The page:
Part 2, Chapter 21 (Pages 136-149) Summary
The evacuation worker tells Gladney that they will all know more about the effects of his exposure to Nyodene D in fifteen years; until then, he “definitely has a situation.” Nyodene D has a life of thirty years, so in fifteen years Gladney will have made it halfway. The man says if he were a rat, he would not have liked to be exposed to the toxic chemical; however, since the long-term effects on humans are unclear, he would ignore the computer’s assessment and go on to live a productive, happy life.
Gladney is not comforted; he knows he is the sum total of his data and feels as if he is already dead. He wishes he had his dark glasses and academic robe.
He needs a distraction, so he sits behind Babette as she reads from the tabloids to Treadwell and several others. Babette reads the dramatic story of several people who have discovered their past lives and can confirm that there is, indeed, life after death. The others seem unfazed by the astounding revelation, but Gladney wants to believe them.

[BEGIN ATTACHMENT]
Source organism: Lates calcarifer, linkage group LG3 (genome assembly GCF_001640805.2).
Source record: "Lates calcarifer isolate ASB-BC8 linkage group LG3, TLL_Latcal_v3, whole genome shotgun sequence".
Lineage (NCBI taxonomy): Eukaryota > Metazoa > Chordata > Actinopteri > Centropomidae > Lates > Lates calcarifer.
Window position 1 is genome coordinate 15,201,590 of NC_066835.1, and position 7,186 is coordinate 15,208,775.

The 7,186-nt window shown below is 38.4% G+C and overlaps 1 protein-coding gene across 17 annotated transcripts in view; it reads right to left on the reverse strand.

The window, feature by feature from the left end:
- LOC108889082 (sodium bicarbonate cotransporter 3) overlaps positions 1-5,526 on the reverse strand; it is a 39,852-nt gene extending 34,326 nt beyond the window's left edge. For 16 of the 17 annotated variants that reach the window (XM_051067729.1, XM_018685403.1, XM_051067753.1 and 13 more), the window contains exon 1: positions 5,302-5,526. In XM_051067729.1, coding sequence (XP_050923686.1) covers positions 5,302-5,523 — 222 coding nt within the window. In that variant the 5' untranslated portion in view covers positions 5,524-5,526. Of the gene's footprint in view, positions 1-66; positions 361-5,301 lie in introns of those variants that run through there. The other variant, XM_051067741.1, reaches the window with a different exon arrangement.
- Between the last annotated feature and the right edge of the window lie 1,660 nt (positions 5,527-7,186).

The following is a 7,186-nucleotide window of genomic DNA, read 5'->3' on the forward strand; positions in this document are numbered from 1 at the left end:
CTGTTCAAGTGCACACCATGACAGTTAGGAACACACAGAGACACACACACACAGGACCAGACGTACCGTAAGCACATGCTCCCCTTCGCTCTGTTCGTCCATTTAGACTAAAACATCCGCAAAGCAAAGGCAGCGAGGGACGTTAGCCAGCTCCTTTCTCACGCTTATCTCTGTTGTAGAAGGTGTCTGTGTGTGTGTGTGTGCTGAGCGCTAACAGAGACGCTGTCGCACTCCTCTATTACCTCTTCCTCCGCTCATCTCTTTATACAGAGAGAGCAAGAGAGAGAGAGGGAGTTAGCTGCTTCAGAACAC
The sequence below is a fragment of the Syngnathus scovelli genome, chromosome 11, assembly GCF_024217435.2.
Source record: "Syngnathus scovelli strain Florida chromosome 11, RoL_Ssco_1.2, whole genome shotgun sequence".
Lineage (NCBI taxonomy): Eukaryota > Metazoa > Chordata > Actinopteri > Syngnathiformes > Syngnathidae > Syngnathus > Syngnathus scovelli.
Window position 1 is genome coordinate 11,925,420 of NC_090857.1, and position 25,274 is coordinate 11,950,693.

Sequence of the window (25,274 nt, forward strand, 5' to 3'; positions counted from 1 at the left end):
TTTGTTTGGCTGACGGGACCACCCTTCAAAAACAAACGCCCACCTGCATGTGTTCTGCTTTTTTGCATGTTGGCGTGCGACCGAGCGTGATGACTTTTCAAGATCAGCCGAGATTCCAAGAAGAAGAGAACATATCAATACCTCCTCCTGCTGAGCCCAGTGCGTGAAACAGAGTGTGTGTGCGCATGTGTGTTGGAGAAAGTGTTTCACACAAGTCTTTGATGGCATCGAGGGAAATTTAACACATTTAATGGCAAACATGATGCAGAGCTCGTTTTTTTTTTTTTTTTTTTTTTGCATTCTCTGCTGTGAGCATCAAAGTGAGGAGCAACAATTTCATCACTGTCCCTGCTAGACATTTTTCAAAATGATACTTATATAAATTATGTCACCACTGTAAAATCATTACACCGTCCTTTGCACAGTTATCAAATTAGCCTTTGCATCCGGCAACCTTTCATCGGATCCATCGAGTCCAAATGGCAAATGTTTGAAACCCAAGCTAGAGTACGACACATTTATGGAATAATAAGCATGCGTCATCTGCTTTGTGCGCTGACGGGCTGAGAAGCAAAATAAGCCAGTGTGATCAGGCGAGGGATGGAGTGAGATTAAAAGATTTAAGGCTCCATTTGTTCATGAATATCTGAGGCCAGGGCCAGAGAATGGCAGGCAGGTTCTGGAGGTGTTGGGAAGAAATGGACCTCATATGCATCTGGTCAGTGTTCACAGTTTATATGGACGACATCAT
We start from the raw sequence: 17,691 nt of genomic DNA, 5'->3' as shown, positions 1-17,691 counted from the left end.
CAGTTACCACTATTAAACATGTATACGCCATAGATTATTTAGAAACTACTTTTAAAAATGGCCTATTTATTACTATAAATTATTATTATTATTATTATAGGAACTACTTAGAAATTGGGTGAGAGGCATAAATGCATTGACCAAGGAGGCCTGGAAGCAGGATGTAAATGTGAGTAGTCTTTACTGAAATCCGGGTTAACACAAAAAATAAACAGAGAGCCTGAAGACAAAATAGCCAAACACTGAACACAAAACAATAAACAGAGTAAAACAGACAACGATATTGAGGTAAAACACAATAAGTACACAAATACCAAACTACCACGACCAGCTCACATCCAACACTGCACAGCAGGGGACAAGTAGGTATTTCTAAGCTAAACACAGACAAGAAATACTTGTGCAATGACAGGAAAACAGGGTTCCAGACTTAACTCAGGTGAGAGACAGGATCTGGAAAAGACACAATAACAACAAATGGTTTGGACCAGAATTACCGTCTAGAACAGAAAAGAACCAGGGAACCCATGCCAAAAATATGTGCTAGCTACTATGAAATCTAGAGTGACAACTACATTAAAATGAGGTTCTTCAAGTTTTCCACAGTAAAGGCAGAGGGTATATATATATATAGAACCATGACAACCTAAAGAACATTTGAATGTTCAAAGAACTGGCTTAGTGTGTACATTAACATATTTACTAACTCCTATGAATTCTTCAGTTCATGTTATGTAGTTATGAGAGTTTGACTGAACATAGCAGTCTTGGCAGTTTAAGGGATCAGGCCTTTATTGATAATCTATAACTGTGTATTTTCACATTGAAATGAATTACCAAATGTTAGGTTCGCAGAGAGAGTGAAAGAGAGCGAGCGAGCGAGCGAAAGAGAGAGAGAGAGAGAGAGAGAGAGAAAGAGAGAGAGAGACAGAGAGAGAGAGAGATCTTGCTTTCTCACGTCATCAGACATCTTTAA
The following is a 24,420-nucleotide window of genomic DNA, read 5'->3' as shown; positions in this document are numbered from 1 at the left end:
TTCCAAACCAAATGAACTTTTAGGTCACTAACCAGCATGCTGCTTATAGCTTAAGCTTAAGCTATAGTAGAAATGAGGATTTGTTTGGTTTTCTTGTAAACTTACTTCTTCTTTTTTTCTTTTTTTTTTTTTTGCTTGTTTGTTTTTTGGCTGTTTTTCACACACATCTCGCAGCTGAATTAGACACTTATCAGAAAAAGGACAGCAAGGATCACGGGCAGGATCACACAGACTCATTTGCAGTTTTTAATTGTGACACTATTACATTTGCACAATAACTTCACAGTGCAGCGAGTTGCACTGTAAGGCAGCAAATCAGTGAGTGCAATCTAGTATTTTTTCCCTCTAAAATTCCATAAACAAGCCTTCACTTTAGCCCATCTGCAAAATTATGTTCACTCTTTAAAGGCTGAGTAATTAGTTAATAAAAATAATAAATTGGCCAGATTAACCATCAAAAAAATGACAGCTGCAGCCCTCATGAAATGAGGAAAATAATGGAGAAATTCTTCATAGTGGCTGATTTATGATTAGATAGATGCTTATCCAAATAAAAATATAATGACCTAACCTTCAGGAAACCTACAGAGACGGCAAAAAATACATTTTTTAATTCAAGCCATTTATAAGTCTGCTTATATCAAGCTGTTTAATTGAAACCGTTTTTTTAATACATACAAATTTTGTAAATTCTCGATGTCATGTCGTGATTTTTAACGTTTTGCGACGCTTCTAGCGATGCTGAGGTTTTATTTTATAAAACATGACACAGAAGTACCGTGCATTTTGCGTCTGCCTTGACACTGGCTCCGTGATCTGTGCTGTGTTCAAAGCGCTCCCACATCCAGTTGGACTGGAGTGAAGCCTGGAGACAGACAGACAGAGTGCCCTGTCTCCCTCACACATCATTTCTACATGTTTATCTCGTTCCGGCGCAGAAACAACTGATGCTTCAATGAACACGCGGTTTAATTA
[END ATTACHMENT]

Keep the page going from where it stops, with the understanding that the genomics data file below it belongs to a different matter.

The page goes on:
Babette continues, reading bizarre and dramatic psychic predictions for the year ahead. Once again the listeners are unmoved by the dramatic forecasts of destruction and disaster. Gladney suspects it is because, sitting here in the midst of a disaster, these outlandish events do not seem so far-fetched.
Gladney goes back to his family. Heinrich is awake and they have a philosophical discussion about time, knowledge, and science before Gladney goes outside for some air. There he sees his friend, Murray Jay Siskind, talking with a carload of prostitutes from Iron City. Siskind was on his way back from New York when the airport bus got diverted to the Boy Scout camp. He heard there were prostitutes and has come to hear their stories.
Gladney explains his brief...
(The entire section is 469 words.)